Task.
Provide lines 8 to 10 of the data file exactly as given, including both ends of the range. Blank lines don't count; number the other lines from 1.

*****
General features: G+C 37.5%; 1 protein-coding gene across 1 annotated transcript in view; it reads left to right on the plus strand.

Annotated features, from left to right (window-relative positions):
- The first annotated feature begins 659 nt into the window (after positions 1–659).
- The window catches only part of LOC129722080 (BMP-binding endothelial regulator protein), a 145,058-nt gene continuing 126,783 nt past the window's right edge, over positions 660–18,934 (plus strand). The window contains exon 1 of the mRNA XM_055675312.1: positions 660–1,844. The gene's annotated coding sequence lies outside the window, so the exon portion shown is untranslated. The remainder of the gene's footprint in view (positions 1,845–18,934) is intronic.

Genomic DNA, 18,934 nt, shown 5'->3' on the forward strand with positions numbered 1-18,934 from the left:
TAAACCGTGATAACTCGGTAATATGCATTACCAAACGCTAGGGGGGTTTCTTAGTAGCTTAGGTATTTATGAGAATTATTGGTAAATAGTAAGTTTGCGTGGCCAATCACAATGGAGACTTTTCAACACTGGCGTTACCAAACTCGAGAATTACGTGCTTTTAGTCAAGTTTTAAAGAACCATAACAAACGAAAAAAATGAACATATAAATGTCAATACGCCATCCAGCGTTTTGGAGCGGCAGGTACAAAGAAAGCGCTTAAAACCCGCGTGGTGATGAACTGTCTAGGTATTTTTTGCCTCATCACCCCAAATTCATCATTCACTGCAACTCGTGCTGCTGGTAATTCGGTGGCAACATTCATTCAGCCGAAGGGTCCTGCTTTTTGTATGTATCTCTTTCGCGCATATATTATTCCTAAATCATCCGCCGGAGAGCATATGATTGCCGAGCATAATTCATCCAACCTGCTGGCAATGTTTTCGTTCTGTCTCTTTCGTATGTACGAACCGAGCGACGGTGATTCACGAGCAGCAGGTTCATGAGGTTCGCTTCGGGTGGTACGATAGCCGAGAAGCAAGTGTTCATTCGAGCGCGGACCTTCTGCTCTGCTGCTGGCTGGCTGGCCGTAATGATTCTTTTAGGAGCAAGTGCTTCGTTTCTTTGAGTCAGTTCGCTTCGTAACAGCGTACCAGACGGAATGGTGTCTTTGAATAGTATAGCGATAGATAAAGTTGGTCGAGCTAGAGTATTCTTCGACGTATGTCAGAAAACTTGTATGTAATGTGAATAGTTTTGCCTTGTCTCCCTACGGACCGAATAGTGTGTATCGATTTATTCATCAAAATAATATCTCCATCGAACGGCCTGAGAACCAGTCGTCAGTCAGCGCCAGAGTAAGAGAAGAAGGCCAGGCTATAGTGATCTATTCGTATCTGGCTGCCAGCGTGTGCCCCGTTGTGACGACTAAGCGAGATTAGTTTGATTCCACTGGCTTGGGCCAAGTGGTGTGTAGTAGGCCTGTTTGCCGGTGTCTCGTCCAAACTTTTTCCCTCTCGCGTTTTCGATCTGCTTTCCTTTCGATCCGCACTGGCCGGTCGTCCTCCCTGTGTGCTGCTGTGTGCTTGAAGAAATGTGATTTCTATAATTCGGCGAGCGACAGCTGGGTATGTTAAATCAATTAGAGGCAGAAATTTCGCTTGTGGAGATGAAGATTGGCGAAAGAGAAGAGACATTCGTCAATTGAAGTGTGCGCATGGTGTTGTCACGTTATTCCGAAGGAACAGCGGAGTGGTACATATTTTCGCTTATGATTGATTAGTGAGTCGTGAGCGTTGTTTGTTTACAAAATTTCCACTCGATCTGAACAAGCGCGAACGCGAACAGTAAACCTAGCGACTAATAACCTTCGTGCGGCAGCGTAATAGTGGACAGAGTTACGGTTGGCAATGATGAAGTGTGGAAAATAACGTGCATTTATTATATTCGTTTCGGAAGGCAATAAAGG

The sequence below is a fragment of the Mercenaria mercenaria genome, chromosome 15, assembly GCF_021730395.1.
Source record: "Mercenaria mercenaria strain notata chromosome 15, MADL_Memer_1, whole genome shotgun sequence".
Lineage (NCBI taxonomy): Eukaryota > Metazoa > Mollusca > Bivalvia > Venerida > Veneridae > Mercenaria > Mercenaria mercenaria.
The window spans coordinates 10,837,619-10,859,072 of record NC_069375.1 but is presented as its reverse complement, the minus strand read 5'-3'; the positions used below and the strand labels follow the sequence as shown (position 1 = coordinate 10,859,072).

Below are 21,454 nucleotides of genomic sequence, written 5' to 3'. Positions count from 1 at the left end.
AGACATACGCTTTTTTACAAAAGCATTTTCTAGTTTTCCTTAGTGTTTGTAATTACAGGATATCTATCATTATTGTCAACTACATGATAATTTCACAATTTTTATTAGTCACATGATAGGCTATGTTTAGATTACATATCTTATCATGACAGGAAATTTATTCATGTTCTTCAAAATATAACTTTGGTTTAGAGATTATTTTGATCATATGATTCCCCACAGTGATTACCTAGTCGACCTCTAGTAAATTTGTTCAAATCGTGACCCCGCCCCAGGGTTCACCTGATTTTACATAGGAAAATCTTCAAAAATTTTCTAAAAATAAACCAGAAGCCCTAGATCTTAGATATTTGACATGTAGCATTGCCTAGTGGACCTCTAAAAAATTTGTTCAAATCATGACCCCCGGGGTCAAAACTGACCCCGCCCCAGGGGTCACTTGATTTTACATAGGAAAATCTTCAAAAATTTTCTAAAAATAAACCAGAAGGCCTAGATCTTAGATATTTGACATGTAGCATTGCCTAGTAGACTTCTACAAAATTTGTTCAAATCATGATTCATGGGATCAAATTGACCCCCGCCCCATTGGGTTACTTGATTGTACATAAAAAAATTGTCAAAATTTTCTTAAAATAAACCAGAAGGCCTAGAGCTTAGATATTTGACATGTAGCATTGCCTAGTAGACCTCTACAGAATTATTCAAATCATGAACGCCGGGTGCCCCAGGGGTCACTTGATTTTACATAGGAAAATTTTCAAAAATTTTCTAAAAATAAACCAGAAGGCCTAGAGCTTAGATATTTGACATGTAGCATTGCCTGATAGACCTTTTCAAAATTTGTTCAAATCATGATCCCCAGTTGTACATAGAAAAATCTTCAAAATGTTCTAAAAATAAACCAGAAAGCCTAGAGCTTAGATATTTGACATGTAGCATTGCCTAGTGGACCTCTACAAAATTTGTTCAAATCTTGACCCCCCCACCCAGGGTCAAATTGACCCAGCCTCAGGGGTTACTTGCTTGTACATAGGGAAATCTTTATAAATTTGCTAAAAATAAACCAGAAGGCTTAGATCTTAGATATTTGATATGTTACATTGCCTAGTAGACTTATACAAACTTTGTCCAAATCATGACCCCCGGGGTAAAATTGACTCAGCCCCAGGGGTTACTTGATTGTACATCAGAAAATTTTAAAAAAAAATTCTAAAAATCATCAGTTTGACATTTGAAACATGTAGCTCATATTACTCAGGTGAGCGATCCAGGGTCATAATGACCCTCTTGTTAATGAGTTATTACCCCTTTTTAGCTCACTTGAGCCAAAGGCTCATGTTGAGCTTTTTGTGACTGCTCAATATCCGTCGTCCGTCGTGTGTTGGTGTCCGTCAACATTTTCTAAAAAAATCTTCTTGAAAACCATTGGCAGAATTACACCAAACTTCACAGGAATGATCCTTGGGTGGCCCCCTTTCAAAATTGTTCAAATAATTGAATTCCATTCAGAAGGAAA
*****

Source record: "Mercenaria mercenaria strain notata chromosome 15, MADL_Memer_1, whole genome shotgun sequence".
Lineage (NCBI taxonomy): Eukaryota > Metazoa > Mollusca > Bivalvia > Venerida > Veneridae > Mercenaria > Mercenaria mercenaria.
The window spans coordinates 10,837,619-10,859,072 of record NC_069375.1 but is presented as its reverse complement, the minus strand read 5'-3'; the positions used below and the strand labels follow the sequence as shown (position 1 = coordinate 10,859,072).